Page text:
Water Shutoffs: Knob vs Lever

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The ball valves you have are the best for flow. Probably you have a clogged up aerator screen (on the end of the faucet). Take it apart and clean it. That may solve your problem. --Phil
Doug Kanter wrote:

--
Phil Munro Dept of Electrical & Computer Engin
mailto: snipped-for-privacy@cc.ysu.edu Youngstown State University
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No. Brand new faucet. The problem existed from the moment it was installed, and the previous faucet had the same problem. The screen has been checked in the new one.
Youngstown State University

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Assuming the valve and faucet are good then you have a restriction in the pipe to the sink. Do you have galvinized steel pipes? I would expect this to happen in that kind of plumbing eventually.
The 90 deg elbows seem to form the most rust inside from what I have seen replacing my pipes for repairs. >50% rust fill in is typical of my old pipes. Fortunatrely this house hasn't had any pinhole leaks yet. I do have an interesting jackhammer like cavitation going on in a Tee near my kitchen sink when I turn the hot on too much.
Youngstown State University

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All copper, from meter to sink, except for a new set of flexible hoses for the last 18". I have steel drain pipes for the bathroom. I don't even wanna talk about those - I already have a headache. :)
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I'm stumped unless the new hoses are the "flood safe" kind. In which case they may have tripped and you need to briefly remove them from the valve to reset.
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PipeDown wrote:

Just had to replace one of those 'flood safe" connectors with another non-flood safe flexible connectors on the toilet. It seems like it got a bit of dirt in it, caused some water hammering, and then slammed shut. I was surprised how fast the toilet filled with the regular flex connector. Apparently, the flood safe valve, or the washers with small holes that came with it, limited the rate of flow.
Lena
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Newer faucets are required by law to limit MAX flow. I would call moen and ask them. There MIGHT be a quick easy fix like removing a flow restrictor in a shower head.
Beyond that try connecting a temp hose at the sink bypassing the faucet and check that.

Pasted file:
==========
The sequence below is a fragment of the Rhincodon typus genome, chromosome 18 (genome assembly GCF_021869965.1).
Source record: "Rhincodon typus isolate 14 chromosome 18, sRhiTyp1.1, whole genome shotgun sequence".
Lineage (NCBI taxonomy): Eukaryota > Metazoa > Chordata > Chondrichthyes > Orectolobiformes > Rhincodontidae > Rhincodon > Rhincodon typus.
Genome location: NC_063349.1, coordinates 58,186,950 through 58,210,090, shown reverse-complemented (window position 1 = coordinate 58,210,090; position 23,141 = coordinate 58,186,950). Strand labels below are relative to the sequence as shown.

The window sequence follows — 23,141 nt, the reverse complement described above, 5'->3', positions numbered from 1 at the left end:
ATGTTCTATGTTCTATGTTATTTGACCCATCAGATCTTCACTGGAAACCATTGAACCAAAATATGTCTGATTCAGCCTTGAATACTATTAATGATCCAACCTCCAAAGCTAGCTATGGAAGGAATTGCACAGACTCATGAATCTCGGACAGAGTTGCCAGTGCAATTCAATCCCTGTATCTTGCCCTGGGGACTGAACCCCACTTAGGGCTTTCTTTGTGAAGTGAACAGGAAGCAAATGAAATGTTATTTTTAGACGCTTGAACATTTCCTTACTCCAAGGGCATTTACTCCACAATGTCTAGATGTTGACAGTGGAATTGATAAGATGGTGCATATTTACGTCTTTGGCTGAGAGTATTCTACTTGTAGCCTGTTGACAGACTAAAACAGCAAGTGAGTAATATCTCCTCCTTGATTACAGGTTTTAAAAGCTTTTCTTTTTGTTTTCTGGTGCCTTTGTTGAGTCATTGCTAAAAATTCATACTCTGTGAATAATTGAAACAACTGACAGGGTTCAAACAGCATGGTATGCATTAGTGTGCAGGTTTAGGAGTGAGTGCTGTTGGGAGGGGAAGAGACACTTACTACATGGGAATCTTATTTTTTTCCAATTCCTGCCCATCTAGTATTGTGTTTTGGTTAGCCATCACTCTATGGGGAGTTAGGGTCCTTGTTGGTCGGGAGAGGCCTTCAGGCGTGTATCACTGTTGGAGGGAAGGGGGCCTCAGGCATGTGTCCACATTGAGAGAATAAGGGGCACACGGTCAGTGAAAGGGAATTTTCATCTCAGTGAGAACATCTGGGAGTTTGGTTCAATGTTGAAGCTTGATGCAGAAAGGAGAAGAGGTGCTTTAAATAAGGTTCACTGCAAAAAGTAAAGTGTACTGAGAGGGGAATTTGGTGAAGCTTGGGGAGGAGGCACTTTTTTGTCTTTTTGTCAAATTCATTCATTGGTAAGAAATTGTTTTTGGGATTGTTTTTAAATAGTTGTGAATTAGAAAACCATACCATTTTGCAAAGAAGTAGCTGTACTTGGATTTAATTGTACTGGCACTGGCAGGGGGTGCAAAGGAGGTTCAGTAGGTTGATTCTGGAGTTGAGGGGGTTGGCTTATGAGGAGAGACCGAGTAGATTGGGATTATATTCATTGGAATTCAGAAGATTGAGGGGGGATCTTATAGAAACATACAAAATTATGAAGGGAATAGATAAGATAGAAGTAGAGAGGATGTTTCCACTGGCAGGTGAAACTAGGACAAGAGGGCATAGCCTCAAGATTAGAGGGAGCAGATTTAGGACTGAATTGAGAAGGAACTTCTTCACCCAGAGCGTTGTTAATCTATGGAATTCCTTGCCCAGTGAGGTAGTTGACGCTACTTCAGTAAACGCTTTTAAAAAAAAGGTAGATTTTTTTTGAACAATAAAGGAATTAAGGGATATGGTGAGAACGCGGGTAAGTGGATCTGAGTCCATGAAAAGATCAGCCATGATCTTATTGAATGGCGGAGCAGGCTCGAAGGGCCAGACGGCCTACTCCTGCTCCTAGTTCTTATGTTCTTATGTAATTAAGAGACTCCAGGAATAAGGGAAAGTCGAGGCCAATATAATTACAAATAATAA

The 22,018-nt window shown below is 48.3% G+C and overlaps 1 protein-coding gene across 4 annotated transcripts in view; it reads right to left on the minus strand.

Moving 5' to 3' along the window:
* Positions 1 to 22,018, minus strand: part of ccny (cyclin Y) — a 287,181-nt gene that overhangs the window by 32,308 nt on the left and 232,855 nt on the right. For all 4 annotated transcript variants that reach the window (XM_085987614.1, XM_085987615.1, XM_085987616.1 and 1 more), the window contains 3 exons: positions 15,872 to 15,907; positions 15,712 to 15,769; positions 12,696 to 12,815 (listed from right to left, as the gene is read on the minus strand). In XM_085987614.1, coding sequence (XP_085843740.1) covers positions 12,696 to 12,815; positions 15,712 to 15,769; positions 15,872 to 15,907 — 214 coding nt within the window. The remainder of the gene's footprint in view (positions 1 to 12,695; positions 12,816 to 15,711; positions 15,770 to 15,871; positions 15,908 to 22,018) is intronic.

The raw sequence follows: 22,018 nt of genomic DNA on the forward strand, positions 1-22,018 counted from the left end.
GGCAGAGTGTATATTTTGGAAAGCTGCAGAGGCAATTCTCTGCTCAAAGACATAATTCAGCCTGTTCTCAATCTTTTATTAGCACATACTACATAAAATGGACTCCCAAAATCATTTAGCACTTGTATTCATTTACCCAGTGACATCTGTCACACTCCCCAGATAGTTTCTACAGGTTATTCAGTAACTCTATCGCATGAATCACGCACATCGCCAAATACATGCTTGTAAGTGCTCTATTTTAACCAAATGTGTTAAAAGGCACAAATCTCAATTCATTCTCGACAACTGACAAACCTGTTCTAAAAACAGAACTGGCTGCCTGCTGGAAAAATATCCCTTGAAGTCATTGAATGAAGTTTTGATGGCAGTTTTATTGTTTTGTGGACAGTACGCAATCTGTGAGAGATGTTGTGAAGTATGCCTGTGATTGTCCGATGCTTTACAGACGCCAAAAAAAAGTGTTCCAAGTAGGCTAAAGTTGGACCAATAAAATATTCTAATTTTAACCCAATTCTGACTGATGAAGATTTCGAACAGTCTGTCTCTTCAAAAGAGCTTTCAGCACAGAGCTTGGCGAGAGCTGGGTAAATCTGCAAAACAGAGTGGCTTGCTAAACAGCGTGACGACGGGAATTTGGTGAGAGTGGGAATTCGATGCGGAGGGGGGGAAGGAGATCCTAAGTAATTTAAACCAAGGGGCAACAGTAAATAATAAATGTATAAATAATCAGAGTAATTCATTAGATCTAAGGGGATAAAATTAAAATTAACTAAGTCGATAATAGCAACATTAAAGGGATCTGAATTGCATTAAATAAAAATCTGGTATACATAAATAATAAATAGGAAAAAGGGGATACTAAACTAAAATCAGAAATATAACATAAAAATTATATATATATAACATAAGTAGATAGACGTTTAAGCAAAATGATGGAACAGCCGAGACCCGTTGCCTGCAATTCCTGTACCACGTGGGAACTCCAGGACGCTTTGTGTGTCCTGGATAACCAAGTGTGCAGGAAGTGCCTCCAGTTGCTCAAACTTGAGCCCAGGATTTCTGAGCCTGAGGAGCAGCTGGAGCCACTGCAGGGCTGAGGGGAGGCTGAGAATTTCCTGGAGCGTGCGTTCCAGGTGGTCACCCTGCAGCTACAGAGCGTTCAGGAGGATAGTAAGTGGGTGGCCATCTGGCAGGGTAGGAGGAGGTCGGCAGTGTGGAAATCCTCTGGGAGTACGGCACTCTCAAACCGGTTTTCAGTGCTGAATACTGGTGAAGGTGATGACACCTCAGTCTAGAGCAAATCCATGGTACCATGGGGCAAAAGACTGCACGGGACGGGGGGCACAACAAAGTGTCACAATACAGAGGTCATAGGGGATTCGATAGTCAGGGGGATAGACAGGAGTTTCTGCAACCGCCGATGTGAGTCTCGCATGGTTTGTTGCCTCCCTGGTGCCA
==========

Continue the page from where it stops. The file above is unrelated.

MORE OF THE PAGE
some of those flexible hoses have a very smaii inside dioameter, that may be contribuiting
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Side note: After my divorce, I was in an apartment for 2-1/2 years. It drove me crazy. I kept telling friends "I gotta get outta here - I need a garden, and I like working on my house!" Be careful what you ask for, ya know?
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Another thought, if the faucet does not purposely have a built-in flow limiter, maybe you have a problem like I had with a Delta faucet. It had a diverter thingy to supply the hose most of the flow when flow to the hose was started. Removing that produced more flow through the faucet itself, although it obviously cut down the hose flow. --Phil
Doug Kanter wrote:

--
Phil Munro Dept of Electrical & Computer Engin
mailto: snipped-for-privacy@cc.ysu.edu Youngstown State University
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Doug Kanter wrote:

Hi, City water? Well water? In my house regulated pressure is 60 psi. No such problem. Wonder why you're suspecting the shut off valve? Maybe you don't have high enough pressure to begin with.
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City water. 120 lbs before regulator, 55 after.
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try turning your pressure up just as a experiment to 80 pounds
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No, quite the opposite actually. Are there service valves under the kitchen sink? I'd look to them to be falling apart inside if they are not the quarter turn kind. The lever "ball" valves you refer to are the absolute best kind to have anywhere in the system.
--
Steve Barker


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